Los Angeles Police Expand Use of Surveillance Technology
Los Angeles police and law enforcement agencies throughout Southern California are expanding their use of surveillance technology, according to a news report.
LOS ANGELES – The Los Angeles Police Department (LAPD) and law enforcement agencies throughout Southern California are expanding their use of surveillance technology such as intelligent video analytics, digital biometric identification and military-pedigree software for analyzing and predicting crime, according to a report in the LA Weekly. Information on the identity and movements of millions of Southern California residents is being collected and tracked, according to the recent article.
According to the article, titled “Forget the NSA, the LAPD Spies on Millions of Innocent Folks,” Los Angeles is emerging as a major laboratory for testing and scaling up new police surveillance technologies. The use of military-grade surveillance tools is migrating from places like Fallujah to neighborhoods including Watts and even low-crime areas of the San Fernando Valley, where surveillance cameras are proliferating like California poppies in spring.
The use of militarized surveillance technology appears to be spreading beyond its initial applications during the mid-2000s in high-crime areas to now target narrow, specific crimes such as auto theft. Now, LAPD and the Los Angeles County Sheriff are monitoring the whereabouts of residents whether they have committed a crime or not. The biggest surveillance net is license plate reading technology that records your car’s plate number as you pass police cruisers equipped with a rooftop camera, or as you drive past street locations where such cameras are mounted.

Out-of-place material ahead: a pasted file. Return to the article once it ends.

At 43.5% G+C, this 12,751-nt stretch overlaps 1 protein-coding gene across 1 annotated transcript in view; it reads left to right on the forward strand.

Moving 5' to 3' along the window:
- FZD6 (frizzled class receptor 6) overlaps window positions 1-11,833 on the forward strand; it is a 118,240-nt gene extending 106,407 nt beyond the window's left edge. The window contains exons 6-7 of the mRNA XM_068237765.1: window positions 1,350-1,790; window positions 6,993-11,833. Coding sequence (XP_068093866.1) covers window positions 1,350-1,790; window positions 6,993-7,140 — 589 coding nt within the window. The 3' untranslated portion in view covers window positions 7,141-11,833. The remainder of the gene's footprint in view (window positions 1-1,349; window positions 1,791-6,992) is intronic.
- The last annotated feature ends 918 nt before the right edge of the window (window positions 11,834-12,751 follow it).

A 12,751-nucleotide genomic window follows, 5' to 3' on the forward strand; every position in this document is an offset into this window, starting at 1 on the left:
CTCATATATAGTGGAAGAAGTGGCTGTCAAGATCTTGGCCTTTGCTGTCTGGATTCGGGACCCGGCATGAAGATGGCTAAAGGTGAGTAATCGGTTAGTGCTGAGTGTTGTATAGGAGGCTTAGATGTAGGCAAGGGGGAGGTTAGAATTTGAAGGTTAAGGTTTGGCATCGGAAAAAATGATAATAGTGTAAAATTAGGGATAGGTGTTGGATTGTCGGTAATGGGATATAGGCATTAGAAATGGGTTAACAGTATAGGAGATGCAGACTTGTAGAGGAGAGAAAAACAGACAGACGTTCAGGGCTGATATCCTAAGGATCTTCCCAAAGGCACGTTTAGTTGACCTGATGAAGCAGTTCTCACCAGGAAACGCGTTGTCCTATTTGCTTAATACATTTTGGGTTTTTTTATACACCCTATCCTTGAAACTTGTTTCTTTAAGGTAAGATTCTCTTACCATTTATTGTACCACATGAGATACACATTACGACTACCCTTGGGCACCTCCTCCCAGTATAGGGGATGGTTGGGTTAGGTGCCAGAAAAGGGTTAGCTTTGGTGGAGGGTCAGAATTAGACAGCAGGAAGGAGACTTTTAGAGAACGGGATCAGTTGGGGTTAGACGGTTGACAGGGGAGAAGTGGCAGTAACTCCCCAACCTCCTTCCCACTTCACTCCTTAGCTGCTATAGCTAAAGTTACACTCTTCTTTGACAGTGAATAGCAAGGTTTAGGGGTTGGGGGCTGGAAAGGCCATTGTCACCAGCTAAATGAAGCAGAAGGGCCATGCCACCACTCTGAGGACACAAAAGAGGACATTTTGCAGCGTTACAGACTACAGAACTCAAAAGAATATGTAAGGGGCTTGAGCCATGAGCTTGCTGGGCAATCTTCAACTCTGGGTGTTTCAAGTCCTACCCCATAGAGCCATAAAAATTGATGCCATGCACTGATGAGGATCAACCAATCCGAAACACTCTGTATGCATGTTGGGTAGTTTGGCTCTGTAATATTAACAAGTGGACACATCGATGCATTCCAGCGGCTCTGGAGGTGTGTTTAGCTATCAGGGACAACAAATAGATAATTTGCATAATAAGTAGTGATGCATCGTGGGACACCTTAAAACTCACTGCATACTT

The Electronic Frontier Foundation and the American Civil Liberties Union of Southern California are suing LAPD and the Sheriff’s Department, demanding to see a sample week’s worth of that data in order to get some idea of what cops are storing in a vast and growing, regionally shared database. (See the LA Weekly story “License Plate Recognition Logs Our Lives Long Before We Sin,” published in 2012.)
Two dozen police agencies have gathered more than 160 million data points showing the exact whereabouts of L.A.-area drivers on given dates. You can read the full text of the article here.
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